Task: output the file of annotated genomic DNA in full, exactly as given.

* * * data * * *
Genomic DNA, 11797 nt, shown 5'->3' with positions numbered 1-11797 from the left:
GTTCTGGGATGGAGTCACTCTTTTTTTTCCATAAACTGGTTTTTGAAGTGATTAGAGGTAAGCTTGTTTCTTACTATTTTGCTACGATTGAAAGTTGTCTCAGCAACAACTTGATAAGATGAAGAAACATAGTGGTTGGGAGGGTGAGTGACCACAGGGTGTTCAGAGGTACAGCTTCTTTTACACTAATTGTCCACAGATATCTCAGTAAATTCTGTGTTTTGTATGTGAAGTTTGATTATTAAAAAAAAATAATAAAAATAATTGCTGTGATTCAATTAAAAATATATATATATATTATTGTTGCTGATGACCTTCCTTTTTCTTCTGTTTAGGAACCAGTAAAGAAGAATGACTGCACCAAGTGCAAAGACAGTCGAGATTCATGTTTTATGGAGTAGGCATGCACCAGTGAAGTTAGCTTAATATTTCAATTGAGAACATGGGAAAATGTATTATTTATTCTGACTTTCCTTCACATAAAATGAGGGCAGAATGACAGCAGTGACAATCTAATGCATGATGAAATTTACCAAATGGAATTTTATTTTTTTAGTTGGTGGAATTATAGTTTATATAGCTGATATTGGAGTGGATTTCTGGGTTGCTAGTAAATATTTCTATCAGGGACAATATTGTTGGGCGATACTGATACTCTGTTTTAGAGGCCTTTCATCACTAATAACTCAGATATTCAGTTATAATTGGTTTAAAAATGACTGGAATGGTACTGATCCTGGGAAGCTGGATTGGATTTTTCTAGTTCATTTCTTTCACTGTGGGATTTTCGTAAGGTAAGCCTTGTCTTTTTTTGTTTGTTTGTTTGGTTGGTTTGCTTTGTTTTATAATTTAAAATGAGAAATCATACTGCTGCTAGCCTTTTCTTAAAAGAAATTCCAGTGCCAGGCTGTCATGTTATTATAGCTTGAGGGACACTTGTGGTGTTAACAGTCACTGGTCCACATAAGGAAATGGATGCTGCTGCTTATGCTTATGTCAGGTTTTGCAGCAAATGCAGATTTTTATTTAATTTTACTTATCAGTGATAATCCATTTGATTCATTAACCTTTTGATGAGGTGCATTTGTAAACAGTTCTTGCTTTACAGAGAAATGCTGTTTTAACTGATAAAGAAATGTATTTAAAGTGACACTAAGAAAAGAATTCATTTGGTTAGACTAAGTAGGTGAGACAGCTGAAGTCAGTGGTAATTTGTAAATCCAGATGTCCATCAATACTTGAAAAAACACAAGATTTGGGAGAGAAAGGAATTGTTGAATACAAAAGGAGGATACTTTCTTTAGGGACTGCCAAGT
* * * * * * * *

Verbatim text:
Genomic DNA, 11797 nt, shown 5'->3' with positions numbered 1-11797 from the left:
GTTCTGGGATGGAGTCACTCTTTTTTTTCCATAAACTGGTTTTTGAAGTGATTAGAGGTAAGCTTGTTTCTTACTATTTTGCTACGATTGAAAGTTGTCTCAGCAACAACTTGATAAGATGAAGAAACATAGTGGTTGGGAGGGTGAGTGACCACAGGGTGTTCAGAGGTACAGCTTCTTTTACACTAATTGTCCACAGATATCTCAGTAAATTCTGTGTTTTGTATGTGAAGTTTGATTATTAAAAAAAAATAATAAAAATAATTGCTGTGATTCAATTAAAAATATATATATATATTATTGTTGCTGATGACCTTCCTTTTTCTTCTGTTTAGGAACCAGTAAAGAAGAATGACTGCACCAAGTGCAAAGACAGTCGAGATTCATGTTTTATGGAGTAGGCATGCACCAGTGAAGTTAGCTTAATATTTCAATTGAGAACATGGGAAAATGTATTATTTATTCTGACTTTCCTTCACATAAAATGAGGGCAGAATGACAGCAGTGACAATCTAATGCATGATGAAATTTACCAAATGGAATTTTATTTTTTTAGTTGGTGGAATTATAGTTTATATAGCTGATATTGGAGTGGATTTCTGGGTTGCTAGTAAATATTTCTATCAGGGACAATATTGTTGGGCGATACTGATACTCTGTTTTAGAGGCCTTTCATCACTAATAACTCAGATATTCAGTTATAATTGGTTTAAAAATGACTGGAATGGTACTGATCCTGGGAAGCTGGATTGGATTTTTCTAGTTCATTTCTTTCACTGTGGGATTTTCGTAAGGTAAGCCTTGTCTTTTTTTGTTTGTTTGTTTGGTTGGTTTGCTTTGTTTTATAATTTAAAATGAGAAATCATACTGCTGCTAGCCTTTTCTTAAAAGAAATTCCAGTGCCAGGCTGTCATGTTATTATAGCTTGAGGGACACTTGTGGTGTTAACAGTCACTGGTCCACATAAGGAAATGGATGCTGCTGCTTATGCTTATGTCAGGTTTTGCAGCAAATGCAGATTTTTATTTAATTTTACTTATCAGTGATAATCCATTTGATTCATTAACCTTTTGATGAGGTGCATTTGTAAACAGTTCTTGCTTTACAGAGAAATGCTGTTTTAACTGATAAAGAAATGTATTTAAAGTGACACTAAGAAAAGAATTCATTTGGTTAGACTAAGTAGGTGAGACAGCTGAAGTCAGTGGTAATTTGTAAATCCAGATGTCCATCAATACTTGAAAAAACACAAGATTTGGGAGAGAAAGGAATTGTTGAATACAAAAGGAGGATACTTTCTTTAGGGACTGCCAAGT